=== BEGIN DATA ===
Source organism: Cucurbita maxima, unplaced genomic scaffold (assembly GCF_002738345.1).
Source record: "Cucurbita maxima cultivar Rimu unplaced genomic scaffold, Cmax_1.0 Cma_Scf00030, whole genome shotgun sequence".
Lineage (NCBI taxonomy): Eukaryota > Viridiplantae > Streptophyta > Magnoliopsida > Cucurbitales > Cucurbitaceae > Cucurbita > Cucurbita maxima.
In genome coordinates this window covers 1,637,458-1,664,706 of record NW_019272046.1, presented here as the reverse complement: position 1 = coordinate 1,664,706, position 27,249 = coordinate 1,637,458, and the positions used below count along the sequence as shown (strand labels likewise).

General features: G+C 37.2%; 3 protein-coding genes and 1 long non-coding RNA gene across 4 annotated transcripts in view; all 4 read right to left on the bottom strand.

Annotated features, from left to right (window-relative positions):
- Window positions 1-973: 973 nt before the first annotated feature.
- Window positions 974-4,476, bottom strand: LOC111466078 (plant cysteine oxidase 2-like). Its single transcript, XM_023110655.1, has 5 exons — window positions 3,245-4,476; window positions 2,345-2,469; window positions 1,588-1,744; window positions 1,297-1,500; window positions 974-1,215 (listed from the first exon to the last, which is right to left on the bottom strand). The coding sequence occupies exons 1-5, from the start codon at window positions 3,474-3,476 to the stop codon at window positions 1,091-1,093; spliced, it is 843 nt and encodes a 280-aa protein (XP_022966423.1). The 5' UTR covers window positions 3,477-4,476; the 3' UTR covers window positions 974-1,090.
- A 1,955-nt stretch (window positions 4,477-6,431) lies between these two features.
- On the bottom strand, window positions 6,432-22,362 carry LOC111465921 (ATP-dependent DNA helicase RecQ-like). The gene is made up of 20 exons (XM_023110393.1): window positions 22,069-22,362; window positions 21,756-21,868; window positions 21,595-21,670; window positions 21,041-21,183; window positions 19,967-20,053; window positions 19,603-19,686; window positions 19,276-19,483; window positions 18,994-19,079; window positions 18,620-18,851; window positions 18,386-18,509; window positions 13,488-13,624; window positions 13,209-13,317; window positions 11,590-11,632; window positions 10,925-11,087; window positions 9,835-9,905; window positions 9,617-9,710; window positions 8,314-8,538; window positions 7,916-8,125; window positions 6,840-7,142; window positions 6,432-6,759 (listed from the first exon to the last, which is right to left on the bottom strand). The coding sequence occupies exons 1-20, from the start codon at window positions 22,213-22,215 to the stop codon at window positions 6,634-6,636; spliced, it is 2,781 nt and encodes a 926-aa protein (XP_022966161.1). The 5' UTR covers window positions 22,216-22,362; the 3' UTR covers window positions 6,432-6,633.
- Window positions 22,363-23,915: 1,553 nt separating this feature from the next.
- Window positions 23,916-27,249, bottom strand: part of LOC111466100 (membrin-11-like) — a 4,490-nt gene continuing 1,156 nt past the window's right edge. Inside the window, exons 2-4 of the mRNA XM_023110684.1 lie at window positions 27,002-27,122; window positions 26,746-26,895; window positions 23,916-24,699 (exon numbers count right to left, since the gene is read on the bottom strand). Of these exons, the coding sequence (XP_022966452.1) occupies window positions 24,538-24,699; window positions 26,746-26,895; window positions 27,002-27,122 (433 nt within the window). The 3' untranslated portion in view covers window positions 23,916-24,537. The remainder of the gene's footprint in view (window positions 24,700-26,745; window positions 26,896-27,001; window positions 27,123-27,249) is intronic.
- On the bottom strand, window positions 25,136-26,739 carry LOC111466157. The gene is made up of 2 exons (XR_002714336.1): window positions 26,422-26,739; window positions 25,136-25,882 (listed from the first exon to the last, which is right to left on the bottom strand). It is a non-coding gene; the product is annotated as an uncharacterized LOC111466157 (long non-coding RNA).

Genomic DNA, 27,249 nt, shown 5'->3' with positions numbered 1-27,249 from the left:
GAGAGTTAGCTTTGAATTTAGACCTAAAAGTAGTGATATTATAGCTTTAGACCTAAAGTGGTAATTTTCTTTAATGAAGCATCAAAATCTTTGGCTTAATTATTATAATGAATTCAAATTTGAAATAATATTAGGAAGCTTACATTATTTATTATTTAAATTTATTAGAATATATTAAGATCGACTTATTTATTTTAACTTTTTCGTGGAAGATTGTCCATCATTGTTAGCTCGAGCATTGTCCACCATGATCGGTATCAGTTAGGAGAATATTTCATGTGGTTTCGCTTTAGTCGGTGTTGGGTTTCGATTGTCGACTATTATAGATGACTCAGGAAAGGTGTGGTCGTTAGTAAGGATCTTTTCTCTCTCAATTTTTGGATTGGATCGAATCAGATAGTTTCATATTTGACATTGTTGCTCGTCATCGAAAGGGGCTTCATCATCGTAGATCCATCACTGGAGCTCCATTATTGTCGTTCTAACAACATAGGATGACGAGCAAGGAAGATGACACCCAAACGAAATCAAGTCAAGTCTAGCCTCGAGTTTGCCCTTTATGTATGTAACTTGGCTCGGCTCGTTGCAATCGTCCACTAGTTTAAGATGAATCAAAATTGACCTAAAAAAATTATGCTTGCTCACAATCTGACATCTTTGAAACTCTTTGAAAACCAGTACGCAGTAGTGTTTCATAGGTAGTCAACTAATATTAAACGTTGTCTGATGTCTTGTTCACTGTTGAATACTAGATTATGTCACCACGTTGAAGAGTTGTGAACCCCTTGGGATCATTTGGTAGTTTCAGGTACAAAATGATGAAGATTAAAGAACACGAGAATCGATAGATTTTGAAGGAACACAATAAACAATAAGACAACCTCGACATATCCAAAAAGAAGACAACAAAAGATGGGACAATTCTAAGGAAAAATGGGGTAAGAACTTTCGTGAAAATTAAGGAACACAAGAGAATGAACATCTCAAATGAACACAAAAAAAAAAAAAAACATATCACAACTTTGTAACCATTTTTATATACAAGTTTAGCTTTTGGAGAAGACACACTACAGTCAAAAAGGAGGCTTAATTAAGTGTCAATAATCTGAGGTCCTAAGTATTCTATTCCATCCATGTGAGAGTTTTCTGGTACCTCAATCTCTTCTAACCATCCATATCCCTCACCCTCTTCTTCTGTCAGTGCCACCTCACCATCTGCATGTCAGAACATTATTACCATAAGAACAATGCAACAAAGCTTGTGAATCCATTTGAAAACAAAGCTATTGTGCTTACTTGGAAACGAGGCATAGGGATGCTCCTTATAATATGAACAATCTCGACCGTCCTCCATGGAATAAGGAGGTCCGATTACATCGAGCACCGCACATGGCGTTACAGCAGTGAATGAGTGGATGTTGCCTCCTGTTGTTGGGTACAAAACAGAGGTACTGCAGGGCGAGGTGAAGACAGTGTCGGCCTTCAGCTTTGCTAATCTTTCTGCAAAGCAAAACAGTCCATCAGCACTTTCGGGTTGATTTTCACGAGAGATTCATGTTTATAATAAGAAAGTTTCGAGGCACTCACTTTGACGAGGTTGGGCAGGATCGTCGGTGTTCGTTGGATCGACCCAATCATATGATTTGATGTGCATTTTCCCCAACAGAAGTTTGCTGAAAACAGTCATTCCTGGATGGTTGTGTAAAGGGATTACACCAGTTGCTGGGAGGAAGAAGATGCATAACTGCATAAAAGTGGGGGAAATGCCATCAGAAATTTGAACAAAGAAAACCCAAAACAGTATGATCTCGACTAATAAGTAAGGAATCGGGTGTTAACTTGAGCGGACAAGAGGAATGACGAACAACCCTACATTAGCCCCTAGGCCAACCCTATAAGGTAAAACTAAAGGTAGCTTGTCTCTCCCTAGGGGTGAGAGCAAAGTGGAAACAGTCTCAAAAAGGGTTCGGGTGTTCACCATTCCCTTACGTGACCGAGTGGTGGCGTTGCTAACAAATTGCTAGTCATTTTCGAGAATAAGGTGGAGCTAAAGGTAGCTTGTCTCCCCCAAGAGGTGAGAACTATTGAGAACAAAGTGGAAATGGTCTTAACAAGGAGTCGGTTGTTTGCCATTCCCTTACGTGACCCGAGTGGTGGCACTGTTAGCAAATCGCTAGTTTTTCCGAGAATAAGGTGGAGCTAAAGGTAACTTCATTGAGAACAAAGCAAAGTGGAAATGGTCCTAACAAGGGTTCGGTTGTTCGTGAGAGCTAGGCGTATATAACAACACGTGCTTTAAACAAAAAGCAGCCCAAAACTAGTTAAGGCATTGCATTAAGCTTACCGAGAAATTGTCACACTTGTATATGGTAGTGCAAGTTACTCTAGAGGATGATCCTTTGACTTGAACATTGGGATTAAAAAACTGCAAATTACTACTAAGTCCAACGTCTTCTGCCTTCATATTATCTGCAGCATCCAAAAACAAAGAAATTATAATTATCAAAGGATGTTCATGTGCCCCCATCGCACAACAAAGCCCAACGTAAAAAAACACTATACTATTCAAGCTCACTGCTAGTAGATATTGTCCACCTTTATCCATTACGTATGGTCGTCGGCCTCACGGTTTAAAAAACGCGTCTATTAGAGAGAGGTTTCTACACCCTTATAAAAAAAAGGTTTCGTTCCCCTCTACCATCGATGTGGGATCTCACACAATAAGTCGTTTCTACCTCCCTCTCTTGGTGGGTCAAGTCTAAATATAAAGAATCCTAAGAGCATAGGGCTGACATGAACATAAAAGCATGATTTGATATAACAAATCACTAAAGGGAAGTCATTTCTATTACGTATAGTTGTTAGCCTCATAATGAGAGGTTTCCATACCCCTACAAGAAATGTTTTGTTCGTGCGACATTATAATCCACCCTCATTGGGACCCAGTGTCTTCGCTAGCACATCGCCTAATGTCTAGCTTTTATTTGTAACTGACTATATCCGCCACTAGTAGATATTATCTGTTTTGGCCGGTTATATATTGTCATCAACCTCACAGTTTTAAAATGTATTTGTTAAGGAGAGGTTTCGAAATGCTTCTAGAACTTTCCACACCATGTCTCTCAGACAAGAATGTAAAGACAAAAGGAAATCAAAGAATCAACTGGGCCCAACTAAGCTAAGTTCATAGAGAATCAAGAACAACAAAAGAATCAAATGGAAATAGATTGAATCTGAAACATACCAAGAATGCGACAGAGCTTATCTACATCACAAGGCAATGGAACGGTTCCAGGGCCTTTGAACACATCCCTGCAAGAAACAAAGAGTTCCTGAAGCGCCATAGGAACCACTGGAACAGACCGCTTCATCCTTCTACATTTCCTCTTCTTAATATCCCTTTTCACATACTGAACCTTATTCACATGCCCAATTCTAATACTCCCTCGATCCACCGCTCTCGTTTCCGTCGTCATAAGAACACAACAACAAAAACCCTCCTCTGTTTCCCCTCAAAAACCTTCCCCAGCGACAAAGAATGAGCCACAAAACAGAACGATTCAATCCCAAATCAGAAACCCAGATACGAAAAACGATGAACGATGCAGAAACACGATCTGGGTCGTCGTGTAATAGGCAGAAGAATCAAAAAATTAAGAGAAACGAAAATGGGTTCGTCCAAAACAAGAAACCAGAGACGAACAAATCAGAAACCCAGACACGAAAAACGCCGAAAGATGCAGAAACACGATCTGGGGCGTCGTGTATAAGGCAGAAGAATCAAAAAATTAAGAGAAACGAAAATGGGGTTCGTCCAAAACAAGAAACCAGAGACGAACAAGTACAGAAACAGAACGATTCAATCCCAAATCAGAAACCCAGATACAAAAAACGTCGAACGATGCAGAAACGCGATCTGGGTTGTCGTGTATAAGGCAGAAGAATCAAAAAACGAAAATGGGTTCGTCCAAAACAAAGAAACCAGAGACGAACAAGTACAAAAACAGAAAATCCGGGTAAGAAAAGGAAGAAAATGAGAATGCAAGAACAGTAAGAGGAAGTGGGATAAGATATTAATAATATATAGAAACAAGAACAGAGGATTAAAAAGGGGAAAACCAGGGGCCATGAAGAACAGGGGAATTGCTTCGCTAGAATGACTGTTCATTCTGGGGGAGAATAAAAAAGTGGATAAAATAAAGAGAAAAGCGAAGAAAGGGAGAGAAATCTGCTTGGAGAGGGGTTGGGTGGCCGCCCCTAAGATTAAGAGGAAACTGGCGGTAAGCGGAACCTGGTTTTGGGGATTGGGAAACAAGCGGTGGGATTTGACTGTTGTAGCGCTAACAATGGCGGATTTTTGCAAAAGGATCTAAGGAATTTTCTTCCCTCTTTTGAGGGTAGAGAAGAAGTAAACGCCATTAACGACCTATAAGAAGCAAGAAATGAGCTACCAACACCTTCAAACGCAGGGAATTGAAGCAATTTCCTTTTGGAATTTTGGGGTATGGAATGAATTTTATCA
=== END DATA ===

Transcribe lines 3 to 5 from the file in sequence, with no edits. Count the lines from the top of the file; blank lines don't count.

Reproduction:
Lineage (NCBI taxonomy): Eukaryota > Viridiplantae > Streptophyta > Magnoliopsida > Cucurbitales > Cucurbitaceae > Cucurbita > Cucurbita maxima.
In genome coordinates this window covers 1,637,458-1,664,706 of record NW_019272046.1, presented here as the reverse complement: position 1 = coordinate 1,664,706, position 27,249 = coordinate 1,637,458, and the positions used below count along the sequence as shown (strand labels likewise).

General features: G+C 37.2%; 3 protein-coding genes and 1 long non-coding RNA gene across 4 annotated transcripts in view; all 4 read right to left on the bottom strand.